War Memorial Stadium

Jonah Field at War Memorial Stadium is an outdoor football stadium on the campus of the University of Wyoming in Laramie. It is the home field of the Wyoming Cowboys of the Mountain West Conference. It is the highest Division I FBS college football stadium in the nation; the playing field sits at a lofty elevation of 7215 feet (2199 m) above sea level. The next highest Division I FBS stadium is Falcon Stadium at the U.S. Air Force Academy, about 600 feet (182 m) lower in Colorado Springs.

History

War Memorial Stadium was built (along with the War Memorial Fieldhouse) in the spring and summer of 1950. The stadium, which replaced tiny Corbett Field, originally sat 20,000 in grandstands on the east & west sides of the field. In 1970, the western upper deck, containing 5,500 seats and a new press box, was added, and in 1978 the eastern press box and northern bleachers were added, bringing capacity up to 29,181 . The playing field runs mostly in the traditional north-south configuration; it is slightly skewed to the NE-SW, about 10 degrees.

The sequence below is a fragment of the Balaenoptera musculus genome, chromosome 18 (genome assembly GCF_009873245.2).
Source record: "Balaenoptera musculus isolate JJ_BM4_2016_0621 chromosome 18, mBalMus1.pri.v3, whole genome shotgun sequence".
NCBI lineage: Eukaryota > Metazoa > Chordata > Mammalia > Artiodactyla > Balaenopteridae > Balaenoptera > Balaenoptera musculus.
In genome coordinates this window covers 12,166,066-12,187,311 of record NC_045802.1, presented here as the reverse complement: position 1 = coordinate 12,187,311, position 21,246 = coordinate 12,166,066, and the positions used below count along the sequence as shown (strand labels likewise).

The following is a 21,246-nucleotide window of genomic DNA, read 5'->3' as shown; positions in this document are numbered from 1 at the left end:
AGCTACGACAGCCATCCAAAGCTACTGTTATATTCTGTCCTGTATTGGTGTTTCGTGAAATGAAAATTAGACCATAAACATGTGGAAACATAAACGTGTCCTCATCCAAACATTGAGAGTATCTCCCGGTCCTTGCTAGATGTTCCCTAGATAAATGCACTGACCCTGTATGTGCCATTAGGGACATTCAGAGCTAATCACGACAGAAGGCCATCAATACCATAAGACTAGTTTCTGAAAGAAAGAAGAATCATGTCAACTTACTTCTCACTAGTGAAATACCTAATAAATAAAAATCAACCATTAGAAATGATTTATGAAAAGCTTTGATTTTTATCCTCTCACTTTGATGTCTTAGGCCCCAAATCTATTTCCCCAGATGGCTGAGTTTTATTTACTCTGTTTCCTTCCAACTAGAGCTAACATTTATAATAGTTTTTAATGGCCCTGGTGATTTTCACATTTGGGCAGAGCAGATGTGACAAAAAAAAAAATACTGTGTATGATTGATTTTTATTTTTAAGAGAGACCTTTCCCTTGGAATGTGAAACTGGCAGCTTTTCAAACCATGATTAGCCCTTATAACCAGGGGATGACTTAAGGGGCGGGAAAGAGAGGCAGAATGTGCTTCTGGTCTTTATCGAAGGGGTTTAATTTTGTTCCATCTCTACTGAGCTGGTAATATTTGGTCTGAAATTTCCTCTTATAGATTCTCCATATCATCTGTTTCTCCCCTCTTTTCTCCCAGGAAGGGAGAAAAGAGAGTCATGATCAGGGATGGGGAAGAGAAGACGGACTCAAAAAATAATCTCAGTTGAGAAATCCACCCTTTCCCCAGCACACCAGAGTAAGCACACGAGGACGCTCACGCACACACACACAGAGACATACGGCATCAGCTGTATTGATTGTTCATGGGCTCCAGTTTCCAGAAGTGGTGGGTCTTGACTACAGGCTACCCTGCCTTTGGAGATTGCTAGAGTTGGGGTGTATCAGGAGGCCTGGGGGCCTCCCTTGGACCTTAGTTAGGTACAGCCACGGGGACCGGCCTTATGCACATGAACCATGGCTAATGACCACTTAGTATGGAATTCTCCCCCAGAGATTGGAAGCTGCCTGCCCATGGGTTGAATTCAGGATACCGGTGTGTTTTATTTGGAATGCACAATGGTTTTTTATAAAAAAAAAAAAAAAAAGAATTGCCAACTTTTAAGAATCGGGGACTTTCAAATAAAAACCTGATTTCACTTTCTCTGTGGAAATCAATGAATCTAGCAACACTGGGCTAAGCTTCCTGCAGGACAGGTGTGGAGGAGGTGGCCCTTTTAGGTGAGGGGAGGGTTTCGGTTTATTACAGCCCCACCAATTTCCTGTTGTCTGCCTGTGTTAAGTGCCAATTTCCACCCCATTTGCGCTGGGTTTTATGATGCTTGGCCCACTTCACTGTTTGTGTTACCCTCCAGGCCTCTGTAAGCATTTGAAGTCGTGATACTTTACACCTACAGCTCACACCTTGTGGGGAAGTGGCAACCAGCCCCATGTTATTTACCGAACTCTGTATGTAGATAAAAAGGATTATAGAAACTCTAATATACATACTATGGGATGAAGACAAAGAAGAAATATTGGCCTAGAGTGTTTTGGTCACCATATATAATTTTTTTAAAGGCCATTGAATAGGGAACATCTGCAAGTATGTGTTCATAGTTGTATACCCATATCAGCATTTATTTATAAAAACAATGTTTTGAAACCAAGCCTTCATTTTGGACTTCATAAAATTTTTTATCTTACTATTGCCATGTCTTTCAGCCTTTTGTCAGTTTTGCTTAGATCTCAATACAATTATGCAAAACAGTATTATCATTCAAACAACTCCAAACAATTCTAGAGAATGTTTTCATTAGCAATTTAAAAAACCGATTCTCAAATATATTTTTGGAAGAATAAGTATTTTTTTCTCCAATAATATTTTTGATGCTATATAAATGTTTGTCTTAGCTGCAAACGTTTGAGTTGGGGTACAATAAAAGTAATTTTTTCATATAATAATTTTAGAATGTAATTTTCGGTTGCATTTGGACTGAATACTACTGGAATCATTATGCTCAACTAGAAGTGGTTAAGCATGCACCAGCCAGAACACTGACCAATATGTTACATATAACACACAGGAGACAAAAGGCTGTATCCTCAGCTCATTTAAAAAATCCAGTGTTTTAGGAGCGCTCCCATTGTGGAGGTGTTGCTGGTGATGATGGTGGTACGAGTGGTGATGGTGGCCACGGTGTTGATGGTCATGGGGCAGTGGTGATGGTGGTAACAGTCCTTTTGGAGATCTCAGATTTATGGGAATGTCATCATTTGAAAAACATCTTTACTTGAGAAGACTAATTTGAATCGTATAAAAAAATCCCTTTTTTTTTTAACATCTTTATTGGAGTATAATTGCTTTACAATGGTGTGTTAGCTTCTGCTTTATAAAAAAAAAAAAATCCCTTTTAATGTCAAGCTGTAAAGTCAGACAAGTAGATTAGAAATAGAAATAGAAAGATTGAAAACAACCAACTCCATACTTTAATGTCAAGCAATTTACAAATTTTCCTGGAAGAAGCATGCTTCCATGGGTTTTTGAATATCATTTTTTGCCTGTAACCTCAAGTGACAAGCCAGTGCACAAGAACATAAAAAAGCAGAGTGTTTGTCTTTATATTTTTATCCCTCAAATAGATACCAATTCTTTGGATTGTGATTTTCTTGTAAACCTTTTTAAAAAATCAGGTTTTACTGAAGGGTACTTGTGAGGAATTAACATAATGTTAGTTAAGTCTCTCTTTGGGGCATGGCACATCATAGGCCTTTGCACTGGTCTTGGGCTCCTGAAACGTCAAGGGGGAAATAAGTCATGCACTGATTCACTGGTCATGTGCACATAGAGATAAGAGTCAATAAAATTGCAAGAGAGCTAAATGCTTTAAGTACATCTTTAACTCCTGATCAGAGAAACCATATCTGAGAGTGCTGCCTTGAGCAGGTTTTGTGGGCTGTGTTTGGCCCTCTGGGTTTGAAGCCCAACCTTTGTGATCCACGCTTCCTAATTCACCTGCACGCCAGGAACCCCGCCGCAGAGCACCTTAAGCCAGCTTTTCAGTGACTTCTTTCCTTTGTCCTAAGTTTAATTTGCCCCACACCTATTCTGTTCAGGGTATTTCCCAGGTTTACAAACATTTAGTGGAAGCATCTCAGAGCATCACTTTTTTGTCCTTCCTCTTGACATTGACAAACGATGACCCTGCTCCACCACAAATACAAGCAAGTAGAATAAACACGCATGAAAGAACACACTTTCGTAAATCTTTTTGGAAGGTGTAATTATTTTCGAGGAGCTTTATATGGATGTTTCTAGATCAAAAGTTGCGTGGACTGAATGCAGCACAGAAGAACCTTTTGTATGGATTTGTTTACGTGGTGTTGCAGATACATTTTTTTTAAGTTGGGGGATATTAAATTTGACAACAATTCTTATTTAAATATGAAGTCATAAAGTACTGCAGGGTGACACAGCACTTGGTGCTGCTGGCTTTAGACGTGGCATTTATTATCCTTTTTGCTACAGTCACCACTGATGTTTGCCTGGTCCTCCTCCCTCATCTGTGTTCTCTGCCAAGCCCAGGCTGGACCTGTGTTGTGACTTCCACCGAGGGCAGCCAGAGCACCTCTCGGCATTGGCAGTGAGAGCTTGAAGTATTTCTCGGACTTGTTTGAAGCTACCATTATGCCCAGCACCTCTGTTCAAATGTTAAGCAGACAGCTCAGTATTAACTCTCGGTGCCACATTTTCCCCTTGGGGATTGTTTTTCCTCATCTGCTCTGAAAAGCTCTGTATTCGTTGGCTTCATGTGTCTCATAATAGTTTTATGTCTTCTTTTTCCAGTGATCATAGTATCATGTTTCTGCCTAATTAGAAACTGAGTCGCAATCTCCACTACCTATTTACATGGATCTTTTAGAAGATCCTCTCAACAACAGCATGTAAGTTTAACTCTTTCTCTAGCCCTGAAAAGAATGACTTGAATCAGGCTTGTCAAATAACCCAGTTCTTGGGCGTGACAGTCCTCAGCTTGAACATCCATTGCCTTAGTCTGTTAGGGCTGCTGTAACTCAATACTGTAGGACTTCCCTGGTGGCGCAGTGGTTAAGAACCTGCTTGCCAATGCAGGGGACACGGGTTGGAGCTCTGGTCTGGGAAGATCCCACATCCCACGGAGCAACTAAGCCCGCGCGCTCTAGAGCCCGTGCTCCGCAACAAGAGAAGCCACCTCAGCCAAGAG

In 2001, a new video scoreboard was added, and the bleachers in the north end zone were moved to the south end zone. In 2004, the western stands were refurbished and the press box expanded, bringing the stadium to its current capacity. In 2005, the natural grass at War Memorial Stadium was replaced by infilled artificial turf, similar to FieldTurf. The new surface, known as "Desso Challenge Pro 60 Monofilament Synthetic Turf," is the first of its kind in Division I-A football. The field itself was renamed "Jonah Field" in honor of the Wyoming gas fields owned by the primary benefactors of the turf project, the Martin and McMurry families.

Below the new north end zone scoreboard is a 62" (1.6 m) statue named "Cowboy Tough" by Chris Navarro. "Fanning a Twister", located to the north of the stadium at the main entrance to the athletic complex, is modeled after a photo of Guy Holt riding "Steamboat," the 1909 winner of "Worst Horse" at Frontier Park in Cheyenne. In the 1920s, an equipment manager named Deane Hunton had found the picture. Thinking it embodied the spirit of the athletics program and the cowboy life, he stenciled an outline of it, which has become the familiar logo of the university (also found on state license plates and many other places around the state).

In addition to UW home games, the stadium also hosted the WHSAA State Football Championships in 2009 and 2010.

Before the 2010 season, the new Wildcatter Stadium Club and Suites opened. The Wildcatter features 12 individual suites along with a stadium-club area that contains 256 indoor seats.